In my last post, I discussed the benefits of phytoestrogens, and how these plant compounds may help to regulate the effects of estrogen. While soy foods are perhaps the best-known phytoestrogens, there are a number of herbs with apparent phytoestrogenic properties that have a long history of use in herbal medicine. Current research has demonstrated the usefulness of these botanicals in protecting breast and prostate health.
In the quest to identify nutritional compounds that potentially influence breast cancer (and other hormonally driven cancers), phytoestrogens are among the best researched. The label “phytoestrogen” has been given to specific compounds in plants and foods that under certain conditions appear to have a modulatory effect on estrogen and other hormone receptors.
Plants contain a diversity of beneficial compounds, including a wide range of phenolic compounds, flavonoids, lignans, and phytosterols. Each phytochemical exerts multiple actions, both alone and in combination within and on target cells, including the epigenome. Abundant data indicates that these compounds act on estrogen receptors; for example, isoflavone and other compounds referred to as phytoestrogens have an ability to inhibit local estrogen synthesis and induce epigenetic changes.1 According to the most recent literature, phytoestrogens have demonstrated positive effects on breast cancer prognosis, including breast cancer recurrence and mortality in survivors of the disease.2
“Lives of great men all remind us
We can make our lives sublime,
And departing leave behind us
Footprints on the sands of time.”
~ Henry Wadsworth Longfellow (a favorite of Eli Jones)
In my opinion, one of the greatest physicians of all time—and perhaps the person that has influenced me more than any other in my clinical practice and pursuit of doing all that I can to help those with cancer—was Dr. Eli Jones, an American Eclectic physician. He was a master of knowing the specific actions and indications of each herb, and especially the applications of herbs for cancer.
The basic principles of Eclectic medicine can be distilled to these simple precepts:
- Nature is the great physician who, if permitted and not interfered with, provides for our physical requirements.
- Disease (dis-ease) of whatever nature is caused by a lack of equilibrium (an imbalance), the result of an abnormal condition in the body, or the result of congestion due to poor elimination.
Dr. Jones was a true Eclectic in that he read all medical textbooks of that time, including allopathic, Physiomedical, homeopathic, and of course, Eclectic. He believed in the exploration of every system of medicine, regardless of its origins, to discover and apply the most useful principles for the wellbeing of humanity. He combined his own botanical formulations (internal and topical) with simple Nature Cures such as hydrotherapy, and he also used some homeopathy.
“There are people in the world so hungry, that God cannot appear to them except in the form of bread.” ~Mahatma Gandhi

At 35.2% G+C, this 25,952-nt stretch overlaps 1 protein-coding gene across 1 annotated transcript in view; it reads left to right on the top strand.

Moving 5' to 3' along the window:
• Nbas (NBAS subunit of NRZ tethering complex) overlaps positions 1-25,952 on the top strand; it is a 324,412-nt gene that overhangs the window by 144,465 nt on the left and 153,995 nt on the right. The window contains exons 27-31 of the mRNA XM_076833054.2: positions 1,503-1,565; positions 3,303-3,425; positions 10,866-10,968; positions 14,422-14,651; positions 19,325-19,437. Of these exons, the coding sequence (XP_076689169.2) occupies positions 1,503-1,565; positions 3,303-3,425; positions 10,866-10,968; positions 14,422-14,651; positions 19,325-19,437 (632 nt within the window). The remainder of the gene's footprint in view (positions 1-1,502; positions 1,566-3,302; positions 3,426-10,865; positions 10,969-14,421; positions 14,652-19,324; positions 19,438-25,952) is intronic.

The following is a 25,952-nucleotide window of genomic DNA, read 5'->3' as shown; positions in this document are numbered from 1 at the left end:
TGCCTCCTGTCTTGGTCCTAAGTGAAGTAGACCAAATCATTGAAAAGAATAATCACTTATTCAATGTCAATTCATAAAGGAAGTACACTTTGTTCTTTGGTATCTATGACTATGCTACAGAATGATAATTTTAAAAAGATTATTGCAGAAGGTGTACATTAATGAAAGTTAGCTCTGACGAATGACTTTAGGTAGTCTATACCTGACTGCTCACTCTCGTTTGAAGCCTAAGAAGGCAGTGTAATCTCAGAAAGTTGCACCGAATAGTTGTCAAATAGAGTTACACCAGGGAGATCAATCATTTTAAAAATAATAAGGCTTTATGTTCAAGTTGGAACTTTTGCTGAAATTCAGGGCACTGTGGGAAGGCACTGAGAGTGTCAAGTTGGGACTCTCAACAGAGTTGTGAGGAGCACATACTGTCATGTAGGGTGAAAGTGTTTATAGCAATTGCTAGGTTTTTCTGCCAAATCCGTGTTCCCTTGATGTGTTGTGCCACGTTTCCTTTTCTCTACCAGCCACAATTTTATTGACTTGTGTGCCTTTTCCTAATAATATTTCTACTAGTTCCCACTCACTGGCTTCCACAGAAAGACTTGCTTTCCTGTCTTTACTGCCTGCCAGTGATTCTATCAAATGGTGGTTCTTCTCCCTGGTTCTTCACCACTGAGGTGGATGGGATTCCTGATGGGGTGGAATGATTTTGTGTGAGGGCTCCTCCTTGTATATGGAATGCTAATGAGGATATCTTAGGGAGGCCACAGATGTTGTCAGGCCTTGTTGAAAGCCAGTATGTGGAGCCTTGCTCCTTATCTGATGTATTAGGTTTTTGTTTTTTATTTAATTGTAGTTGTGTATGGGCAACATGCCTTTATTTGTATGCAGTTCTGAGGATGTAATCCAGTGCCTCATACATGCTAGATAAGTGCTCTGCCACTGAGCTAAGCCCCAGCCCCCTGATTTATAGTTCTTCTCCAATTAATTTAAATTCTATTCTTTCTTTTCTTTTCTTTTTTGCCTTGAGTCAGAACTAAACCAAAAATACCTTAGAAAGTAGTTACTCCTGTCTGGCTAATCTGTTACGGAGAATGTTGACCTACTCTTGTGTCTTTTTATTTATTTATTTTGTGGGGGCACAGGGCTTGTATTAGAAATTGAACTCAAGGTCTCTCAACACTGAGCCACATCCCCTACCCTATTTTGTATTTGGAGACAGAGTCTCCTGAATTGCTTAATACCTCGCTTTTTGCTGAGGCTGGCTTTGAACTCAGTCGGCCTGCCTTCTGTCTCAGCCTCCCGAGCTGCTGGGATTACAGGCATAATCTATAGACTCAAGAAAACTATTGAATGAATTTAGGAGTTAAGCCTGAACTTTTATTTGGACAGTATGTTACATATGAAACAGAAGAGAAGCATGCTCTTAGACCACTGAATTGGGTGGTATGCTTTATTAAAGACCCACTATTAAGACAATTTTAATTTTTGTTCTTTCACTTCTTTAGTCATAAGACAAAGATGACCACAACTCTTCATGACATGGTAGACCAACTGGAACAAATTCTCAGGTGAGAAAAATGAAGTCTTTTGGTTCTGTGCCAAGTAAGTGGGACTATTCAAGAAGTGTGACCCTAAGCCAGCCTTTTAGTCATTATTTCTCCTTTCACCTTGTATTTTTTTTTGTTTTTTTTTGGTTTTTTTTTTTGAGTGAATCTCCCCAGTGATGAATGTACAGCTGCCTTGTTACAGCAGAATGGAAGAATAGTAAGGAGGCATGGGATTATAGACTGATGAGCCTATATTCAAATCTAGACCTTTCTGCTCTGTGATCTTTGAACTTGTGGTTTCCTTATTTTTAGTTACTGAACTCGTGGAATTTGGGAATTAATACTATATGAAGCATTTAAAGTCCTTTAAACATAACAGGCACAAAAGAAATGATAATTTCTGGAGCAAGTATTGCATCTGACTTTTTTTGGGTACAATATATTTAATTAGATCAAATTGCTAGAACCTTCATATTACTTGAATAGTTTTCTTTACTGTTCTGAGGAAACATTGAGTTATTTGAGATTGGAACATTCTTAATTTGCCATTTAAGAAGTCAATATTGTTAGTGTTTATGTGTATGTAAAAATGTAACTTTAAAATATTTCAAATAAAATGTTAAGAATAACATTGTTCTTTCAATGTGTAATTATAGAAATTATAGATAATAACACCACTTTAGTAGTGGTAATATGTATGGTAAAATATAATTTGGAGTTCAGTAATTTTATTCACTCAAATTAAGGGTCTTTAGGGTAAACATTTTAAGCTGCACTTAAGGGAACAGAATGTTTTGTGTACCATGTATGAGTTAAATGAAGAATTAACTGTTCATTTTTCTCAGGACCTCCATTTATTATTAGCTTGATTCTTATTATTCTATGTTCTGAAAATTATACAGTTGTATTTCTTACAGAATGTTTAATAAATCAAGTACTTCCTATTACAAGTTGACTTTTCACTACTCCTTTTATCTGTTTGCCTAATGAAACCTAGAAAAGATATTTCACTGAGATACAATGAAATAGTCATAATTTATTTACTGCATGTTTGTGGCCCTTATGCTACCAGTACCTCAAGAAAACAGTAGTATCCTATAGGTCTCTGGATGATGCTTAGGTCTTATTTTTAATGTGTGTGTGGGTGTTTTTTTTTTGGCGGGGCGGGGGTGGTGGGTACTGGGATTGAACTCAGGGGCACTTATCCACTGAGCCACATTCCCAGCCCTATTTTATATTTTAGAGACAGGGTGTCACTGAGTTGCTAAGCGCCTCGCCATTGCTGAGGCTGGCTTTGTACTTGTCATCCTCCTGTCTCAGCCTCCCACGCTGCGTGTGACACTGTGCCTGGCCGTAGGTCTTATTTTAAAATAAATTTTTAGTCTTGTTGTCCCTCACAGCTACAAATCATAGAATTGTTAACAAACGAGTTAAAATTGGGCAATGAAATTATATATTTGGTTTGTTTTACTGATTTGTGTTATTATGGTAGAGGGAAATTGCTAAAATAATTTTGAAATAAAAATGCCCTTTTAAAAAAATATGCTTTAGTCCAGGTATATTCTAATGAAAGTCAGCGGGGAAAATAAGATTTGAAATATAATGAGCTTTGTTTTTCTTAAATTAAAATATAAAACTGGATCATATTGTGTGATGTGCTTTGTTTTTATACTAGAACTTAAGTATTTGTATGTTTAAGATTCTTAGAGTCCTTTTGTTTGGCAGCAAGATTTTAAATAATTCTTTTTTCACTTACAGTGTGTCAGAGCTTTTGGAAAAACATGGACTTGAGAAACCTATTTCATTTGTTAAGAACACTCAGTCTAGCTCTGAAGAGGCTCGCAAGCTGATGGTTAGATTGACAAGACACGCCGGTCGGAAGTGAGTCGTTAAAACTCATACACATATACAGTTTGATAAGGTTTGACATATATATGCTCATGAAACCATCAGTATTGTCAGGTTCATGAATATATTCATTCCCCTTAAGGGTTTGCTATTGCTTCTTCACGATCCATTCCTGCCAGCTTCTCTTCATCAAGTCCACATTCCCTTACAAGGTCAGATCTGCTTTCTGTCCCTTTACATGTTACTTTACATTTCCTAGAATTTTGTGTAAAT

In my post last week on the many benefits of bread, I promised that I would share with you more in-depth information on the particular health benefits of bread. As I discussed in my last post, many people have given up bread in the erroneous belief that grains are unhealthy. Nothing could be further from the truth (unless, of course, you have an allergy to grains).
I enjoy bread and consider it to be an important part of my diet. But I would never consume the refined, processed creations that masquerade as bread in grocery stores and restaurants. There’s no question that those types of bread products are detrimental to your health.
In almost all cultures, bread is considered a staple food. There’s good reason for this—good bread is so nutritious that it’s possible to survive for a long time on merely bread and water. Of course, I don’t recommend a diet of bread and water, but I do believe that whole grains, including bread, are an essential part of a healthy diet.
Bread provides more than physical sustenance. We use the phrase “breaking bread together” to indicate the sharing of a meal with someone. In a spiritual and social sense, bread binds us together in our humanity and offers a sense of community. “For we many are one bread, and one body: for we are all partakers of that one bread,” (1 Corinthians 10:17). In the Jewish Passover meal, bread plays an integral role. The Jews were to eat unleavened bread during the Passover feast and then for seven days following as a celebration of the exodus from Egypt. God rained down “bread from heaven” to sustain the nation (Exodus 16:4), referring to it as “manna” (Exodus 16:31).
To achieve optimal health and well-being, we must not only pay attention to how we care for ourselves physically, but we must also attend to our emotional, intellectual, and spiritual well-being. This may involve questioning long-held beliefs and ways of being in the world that no longer serve us.
For example, most of us worry from time to time—and some people worry most of the time. But the reality is that worrying is a futile activity. Worrying about world events, other people’s lives, or even your own life has no effect on outcome. In fact, worrying does nothing except create fear and unhappiness in the precious moments of your life. But interestingly enough, while worrying doesn’t ever improve a situation, cultivating an attitude of happiness and trust can.